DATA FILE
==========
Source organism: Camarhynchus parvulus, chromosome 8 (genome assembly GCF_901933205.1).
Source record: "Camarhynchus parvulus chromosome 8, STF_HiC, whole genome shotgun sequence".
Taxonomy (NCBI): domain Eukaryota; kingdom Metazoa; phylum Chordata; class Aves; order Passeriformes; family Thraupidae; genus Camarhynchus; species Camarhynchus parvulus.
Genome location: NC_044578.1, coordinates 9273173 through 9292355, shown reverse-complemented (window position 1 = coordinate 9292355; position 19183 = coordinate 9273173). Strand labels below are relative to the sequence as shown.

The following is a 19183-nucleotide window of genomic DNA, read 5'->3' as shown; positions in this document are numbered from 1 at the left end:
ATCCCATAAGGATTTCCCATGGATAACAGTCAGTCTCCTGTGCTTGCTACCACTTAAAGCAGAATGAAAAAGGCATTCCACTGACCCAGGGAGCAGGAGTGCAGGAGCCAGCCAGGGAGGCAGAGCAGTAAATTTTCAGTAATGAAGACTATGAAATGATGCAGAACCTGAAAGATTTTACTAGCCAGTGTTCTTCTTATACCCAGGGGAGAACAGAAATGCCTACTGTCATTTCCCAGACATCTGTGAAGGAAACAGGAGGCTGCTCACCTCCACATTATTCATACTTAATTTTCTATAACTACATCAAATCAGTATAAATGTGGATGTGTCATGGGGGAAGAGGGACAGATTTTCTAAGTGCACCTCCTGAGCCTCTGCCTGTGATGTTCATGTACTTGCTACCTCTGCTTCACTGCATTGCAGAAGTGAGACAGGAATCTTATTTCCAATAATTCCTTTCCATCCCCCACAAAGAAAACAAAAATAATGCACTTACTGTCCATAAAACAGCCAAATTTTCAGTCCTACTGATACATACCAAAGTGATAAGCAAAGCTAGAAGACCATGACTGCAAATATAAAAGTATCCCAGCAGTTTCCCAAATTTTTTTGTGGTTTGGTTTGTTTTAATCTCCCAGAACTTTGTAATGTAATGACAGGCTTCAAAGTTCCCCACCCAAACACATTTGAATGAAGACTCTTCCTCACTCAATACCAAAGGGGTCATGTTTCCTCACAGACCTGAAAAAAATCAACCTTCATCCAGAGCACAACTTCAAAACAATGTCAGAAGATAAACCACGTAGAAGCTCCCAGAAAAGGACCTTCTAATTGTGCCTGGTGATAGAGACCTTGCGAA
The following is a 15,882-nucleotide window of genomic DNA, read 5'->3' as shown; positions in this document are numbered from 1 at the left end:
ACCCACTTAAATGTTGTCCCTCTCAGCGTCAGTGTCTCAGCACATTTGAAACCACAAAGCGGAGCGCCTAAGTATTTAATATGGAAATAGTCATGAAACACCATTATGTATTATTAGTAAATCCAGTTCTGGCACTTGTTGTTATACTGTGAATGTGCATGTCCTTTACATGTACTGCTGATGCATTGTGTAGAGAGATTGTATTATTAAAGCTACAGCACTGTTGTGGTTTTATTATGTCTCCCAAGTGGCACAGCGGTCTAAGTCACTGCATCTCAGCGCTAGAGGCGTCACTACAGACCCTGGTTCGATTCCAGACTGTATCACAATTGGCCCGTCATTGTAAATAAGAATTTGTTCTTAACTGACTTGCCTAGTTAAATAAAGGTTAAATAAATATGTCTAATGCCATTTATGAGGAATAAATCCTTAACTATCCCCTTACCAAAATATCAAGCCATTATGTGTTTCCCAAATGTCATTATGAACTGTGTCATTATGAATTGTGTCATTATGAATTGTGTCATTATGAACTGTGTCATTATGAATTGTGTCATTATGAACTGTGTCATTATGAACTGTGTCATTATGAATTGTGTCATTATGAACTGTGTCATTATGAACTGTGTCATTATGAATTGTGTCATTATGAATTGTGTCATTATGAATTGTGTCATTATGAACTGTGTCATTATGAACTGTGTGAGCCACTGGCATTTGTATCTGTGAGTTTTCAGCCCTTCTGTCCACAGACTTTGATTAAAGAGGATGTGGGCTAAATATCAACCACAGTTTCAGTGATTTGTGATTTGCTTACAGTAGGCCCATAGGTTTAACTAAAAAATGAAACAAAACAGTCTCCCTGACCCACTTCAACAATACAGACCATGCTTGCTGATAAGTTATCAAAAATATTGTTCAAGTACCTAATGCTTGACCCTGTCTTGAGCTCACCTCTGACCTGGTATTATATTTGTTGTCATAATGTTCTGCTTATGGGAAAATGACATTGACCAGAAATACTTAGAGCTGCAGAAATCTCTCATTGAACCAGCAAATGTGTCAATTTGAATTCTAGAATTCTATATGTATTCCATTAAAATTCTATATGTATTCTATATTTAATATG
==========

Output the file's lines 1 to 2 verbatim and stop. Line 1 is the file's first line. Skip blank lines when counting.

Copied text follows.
Source organism: Camarhynchus parvulus, chromosome 8 (genome assembly GCF_901933205.1).
Source record: "Camarhynchus parvulus chromosome 8, STF_HiC, whole genome shotgun sequence".